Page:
Install Git Using Xcode
With Xcode running on your Mac, you can check whether Git is also available by prompting for the Git version:
Install Git Using Homebrew
Another way to install Git is with Homebrew, the package management system for Mac.
Run the following brew command in the terminal:
brew install git
Then, check the Git version to verify the installation:
Install Git Using MacPorts
If you are using MacPorts to manage your packages on the system, you can use the port command to set up Git.
Start by updating MacPorts with the command:
sudo port selfupdate
Search for and install the newest Git ports and variants by running the following two commands:
port search git port variants git
Then, install Git with:
sudo port install git
The next step is to configure Git by adding your credentials to the system. This is important as it helps keep track of which user is committing changes to a project.
Open the terminal and configure your GitHub username:
git config --global user.name “your_github_username”
Then, add your email:
git config --global user.email "email@example.com"
Track and Commit Changes
To demonstrate how to work with files on local Git repositories, we are going to create a demo folder and file to work with.
#First, open the terminal and create a new folder named NewFolder.
#Then, move into that directory. The path may differ according to the location where you created the new folder.
#As we want to keep track of changes inside this folder, we need to create a local Git repository for it. Running the git init command initializes an empty git repository in this particular location. Therefore, run the command:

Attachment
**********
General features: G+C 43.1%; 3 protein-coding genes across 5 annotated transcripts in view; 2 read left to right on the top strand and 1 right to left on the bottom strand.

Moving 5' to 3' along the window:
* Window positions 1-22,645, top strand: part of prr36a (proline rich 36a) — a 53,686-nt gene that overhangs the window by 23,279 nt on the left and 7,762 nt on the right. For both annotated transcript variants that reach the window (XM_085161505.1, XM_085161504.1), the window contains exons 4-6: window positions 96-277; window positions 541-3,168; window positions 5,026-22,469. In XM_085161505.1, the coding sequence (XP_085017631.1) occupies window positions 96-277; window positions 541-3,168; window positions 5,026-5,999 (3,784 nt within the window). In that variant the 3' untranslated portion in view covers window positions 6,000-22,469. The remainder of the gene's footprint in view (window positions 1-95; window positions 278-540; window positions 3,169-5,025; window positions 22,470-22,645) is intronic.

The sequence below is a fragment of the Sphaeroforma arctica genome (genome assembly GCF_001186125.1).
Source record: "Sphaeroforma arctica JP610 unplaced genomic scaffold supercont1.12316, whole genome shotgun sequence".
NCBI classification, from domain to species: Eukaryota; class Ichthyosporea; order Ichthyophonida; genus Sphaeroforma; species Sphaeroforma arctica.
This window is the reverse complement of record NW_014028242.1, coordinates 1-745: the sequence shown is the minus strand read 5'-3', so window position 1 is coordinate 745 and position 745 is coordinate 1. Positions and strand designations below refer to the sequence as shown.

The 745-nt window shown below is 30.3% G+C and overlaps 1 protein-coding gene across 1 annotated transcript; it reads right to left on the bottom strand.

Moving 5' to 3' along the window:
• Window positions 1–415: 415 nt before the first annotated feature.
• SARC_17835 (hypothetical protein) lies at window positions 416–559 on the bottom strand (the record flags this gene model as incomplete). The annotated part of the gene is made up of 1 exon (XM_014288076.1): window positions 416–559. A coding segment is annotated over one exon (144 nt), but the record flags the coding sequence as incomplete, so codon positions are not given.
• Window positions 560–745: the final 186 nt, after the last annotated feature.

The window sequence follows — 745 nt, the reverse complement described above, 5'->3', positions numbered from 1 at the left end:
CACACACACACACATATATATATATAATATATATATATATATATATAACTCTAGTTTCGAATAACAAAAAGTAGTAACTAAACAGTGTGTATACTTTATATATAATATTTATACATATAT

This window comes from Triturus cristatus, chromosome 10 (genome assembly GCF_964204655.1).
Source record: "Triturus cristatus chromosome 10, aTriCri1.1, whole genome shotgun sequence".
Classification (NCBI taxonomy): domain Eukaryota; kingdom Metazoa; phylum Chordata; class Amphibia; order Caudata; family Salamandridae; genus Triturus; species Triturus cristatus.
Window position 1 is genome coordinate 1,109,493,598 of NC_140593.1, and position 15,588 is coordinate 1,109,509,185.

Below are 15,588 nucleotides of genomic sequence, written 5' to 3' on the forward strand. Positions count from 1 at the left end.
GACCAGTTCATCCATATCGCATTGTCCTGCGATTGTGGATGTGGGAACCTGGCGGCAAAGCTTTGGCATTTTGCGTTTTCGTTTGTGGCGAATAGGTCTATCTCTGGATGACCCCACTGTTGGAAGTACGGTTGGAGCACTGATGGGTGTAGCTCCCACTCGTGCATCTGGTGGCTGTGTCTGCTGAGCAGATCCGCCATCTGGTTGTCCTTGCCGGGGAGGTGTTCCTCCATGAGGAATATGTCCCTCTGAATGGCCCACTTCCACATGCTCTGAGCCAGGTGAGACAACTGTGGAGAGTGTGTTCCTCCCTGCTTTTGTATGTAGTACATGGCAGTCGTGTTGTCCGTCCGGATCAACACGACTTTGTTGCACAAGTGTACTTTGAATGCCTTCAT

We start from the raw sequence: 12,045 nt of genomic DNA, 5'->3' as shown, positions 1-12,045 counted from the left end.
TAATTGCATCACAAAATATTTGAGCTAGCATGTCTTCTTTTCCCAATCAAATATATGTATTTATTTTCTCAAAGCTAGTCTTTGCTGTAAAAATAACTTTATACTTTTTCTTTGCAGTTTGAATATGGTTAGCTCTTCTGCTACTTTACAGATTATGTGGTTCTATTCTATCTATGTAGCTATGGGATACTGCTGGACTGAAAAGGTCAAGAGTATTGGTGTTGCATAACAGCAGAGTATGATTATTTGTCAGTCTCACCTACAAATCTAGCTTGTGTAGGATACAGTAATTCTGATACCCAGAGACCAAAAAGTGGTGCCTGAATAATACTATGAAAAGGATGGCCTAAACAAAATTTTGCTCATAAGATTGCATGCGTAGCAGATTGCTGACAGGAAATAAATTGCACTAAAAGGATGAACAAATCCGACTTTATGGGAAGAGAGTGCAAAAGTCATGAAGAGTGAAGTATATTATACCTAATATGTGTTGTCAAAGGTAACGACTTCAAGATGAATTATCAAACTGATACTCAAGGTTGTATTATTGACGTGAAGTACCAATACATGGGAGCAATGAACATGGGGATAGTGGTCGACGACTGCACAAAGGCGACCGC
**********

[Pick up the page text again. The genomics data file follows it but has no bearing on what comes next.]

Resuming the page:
# While in the directory NewFolder, type the following command:
This shows the state of the working directory and displays if any changes made inside the directory.
Since the folder we created doesn’t have any files in it, the output responds with: nothing to commit.
#Add some files inside NewFolder and see how the git status changes:
#Check the status again:
The output tells you there are untracked files inside the directory and lists file1.txt. Git is tracking the folder in which the file was added, and notifies you that the changes are not being tracked.
#Prompt Git to track the new file by running:
git add test1.txt
If you recheck the git status now, you would see that the file is now being tracked (as it changed from red to green). However, you still need to commit this change.
# Commit all changes and add a message that describes the commit:
git commit -m "added test1.txt"
There are a lot of different ways to use Git. There are the original command-line tools, and there are many graphical user interfaces of varying capabilities.
cat ~/.gitconfig git clone firstname.lastname@example.org:link_repository.git git fetch git branch -all git branch -r git branch git status git pull origin BRANCH_NAME git add . git commit -m"message" git push origin BRANCH_NAME git log -7 --oneline git checkout BRANCH_NAME git log ls git branch -d dev-webcommerce git merge -m"Merge Message" dev-webcommerce git diff . git branch BRANCH_NAME git checkout -- Folder/Commit ID git config --global push.default current git reset --hardclear git reset --hard git rm filename git log --oneline pwd clear gitk git stash git revert commitID